Penelope Trunk uses her own bed bug story as part of a lesson in taming materialism. In step 4: “Know this: you could dump everything if you had to,” Trunk describes discovering bed bugs in her NYC apartment, and the realization of what that meant:
The bugs and their eggs could be in anything in the apartment made of fabric or wood. Here’s how long the bugs can live without food: eighteen months. There is no way we could starve them. We had to poison them. And the only way to do that is to get them to come out of hiding and walk through the poison. The only thing they’ll come out for is human blood.
How would they get human blood? We had to live in the apartment. What do people on Park Avenue do? The staff lives there while the family goes to the summer home or a hotel. What do the not-rich people do? Use themselves as bait. That’s what our neighbors did.
We tried using ourselves as bait for one night, and every bug (by now there were forty or fifty a night) went for the kids. I developed near complete insomnia, always fearing that the kids were getting bitten as soon as I shut my eyes, even in broad daylight when the bugs are asleep.
The bed bug expert said that the most common thing he sees is that people move, but they won’t give up their stuff, so they take the bedbugs with them. We had two kids bitten everywhere. We took no chances and we took with us only things that could be boiled in hot in water or thrown in a hot dryer – to ensure no bugs. We took from that apartment less than half of the size of a small U-Haul truck. We left almost everything.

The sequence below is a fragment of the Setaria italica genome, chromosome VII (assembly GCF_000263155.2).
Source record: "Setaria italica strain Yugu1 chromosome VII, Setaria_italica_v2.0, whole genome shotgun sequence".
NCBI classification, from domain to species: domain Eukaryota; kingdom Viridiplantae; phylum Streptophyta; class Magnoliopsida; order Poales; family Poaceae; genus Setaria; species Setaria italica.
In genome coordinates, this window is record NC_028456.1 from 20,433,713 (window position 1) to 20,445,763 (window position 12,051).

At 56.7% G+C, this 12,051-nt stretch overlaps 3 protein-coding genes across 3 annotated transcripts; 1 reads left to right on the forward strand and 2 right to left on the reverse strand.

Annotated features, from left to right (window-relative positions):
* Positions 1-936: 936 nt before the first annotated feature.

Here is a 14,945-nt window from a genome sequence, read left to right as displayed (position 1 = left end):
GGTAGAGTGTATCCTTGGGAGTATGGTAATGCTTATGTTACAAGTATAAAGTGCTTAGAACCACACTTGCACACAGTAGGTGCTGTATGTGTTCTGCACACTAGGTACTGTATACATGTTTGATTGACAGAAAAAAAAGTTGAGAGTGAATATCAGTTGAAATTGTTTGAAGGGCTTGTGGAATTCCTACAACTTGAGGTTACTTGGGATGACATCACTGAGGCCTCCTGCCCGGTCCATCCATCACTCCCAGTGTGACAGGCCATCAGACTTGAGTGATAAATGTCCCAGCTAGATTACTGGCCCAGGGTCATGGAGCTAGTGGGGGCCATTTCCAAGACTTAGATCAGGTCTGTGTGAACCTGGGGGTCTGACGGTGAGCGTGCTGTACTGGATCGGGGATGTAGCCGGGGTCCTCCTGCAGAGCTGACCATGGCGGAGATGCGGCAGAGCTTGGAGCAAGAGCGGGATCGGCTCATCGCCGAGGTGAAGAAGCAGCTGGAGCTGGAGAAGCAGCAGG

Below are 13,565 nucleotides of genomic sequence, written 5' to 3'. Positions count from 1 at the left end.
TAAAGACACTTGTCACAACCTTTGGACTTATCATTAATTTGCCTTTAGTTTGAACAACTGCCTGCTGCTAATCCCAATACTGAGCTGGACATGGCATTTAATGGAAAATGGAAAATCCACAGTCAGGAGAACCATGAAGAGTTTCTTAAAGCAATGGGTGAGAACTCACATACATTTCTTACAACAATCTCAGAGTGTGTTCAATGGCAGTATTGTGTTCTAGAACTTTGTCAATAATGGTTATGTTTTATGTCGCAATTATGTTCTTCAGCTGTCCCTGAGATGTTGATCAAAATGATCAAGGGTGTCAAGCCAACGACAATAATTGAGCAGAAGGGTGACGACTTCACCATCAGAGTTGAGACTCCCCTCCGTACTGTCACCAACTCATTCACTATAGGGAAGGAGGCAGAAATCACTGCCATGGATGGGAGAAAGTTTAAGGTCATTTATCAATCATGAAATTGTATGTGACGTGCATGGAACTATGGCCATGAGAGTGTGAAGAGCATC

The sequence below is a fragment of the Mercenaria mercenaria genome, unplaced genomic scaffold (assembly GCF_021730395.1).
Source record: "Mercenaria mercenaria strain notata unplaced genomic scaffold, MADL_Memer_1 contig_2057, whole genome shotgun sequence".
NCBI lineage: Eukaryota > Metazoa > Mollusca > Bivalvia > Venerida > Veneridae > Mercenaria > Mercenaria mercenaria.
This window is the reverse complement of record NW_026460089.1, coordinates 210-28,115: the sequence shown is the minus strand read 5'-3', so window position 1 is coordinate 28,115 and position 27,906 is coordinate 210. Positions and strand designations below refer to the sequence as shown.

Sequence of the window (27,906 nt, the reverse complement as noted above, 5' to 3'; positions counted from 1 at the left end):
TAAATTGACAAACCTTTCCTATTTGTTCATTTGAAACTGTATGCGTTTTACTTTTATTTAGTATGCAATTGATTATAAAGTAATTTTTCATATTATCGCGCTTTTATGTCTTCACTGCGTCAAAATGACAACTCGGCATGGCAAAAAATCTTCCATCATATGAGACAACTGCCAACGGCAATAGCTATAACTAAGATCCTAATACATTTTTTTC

Nota bene: people on Park Avenue who flee to vacation homes and leave staff to sleep in their infested apartments are probably going to infest their vacation homes. Those of us who empathize with the staff in that scenario are calling that karma.
While it is surely easier if you have the means to leave it all behind and start again, nevertheless, it takes a certain frame of mind. For those of you assuming Trunk’s family then re-accumulated all the stuff they left behind: the point of the article is that’s not what they did. Instead, they learned what they needed and did more with less. And apparently this was not because, as for some Bedbuggers, they’re afraid of reinfestation.
It’s not a how-to for everyone, but if, like me, you find voluntary simplicity appealing, you might find it kind of inspiring.